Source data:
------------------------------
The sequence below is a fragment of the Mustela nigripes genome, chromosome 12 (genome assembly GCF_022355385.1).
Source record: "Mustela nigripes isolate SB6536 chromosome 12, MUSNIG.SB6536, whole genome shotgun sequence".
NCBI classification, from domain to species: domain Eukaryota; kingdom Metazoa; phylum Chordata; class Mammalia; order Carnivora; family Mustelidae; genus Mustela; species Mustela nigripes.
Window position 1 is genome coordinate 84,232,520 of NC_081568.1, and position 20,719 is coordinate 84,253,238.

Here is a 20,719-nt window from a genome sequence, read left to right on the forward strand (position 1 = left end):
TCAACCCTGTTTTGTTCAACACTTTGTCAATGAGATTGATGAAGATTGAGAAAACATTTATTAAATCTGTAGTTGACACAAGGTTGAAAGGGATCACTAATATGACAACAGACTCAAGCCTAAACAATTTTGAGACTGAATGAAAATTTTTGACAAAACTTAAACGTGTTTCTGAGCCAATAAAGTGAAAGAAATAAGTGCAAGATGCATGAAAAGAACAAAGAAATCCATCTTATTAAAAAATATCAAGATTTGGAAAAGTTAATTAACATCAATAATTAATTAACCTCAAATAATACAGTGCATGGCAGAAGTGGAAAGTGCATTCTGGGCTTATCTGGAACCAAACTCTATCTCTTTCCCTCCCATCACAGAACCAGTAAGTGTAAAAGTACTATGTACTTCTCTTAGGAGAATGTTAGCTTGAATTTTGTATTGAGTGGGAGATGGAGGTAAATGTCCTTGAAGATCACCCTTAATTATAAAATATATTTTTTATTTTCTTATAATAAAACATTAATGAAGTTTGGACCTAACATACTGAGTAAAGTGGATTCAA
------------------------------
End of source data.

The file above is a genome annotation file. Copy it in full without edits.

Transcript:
The sequence below is a fragment of the Mustela nigripes genome, chromosome 12 (genome assembly GCF_022355385.1).
Source record: "Mustela nigripes isolate SB6536 chromosome 12, MUSNIG.SB6536, whole genome shotgun sequence".
NCBI classification, from domain to species: domain Eukaryota; kingdom Metazoa; phylum Chordata; class Mammalia; order Carnivora; family Mustelidae; genus Mustela; species Mustela nigripes.
Window position 1 is genome coordinate 84,232,520 of NC_081568.1, and position 20,719 is coordinate 84,253,238.

Here is a 20,719-nt window from a genome sequence, read left to right on the forward strand (position 1 = left end):
TCAACCCTGTTTTGTTCAACACTTTGTCAATGAGATTGATGAAGATTGAGAAAACATTTATTAAATCTGTAGTTGACACAAGGTTGAAAGGGATCACTAATATGACAACAGACTCAAGCCTAAACAATTTTGAGACTGAATGAAAATTTTTGACAAAACTTAAACGTGTTTCTGAGCCAATAAAGTGAAAGAAATAAGTGCAAGATGCATGAAAAGAACAAAGAAATCCATCTTATTAAAAAATATCAAGATTTGGAAAAGTTAATTAACATCAATAATTAATTAACCTCAAATAATACAGTGCATGGCAGAAGTGGAAAGTGCATTCTGGGCTTATCTGGAACCAAACTCTATCTCTTTCCCTCCCATCACAGAACCAGTAAGTGTAAAAGTACTATGTACTTCTCTTAGGAGAATGTTAGCTTGAATTTTGTATTGAGTGGGAGATGGAGGTAAATGTCCTTGAAGATCACCCTTAATTATAAAATATATTTTTTATTTTCTTATAATAAAACATTAATGAAGTTTGGACCTAACATACTGAGTAAAGTGGATTCAA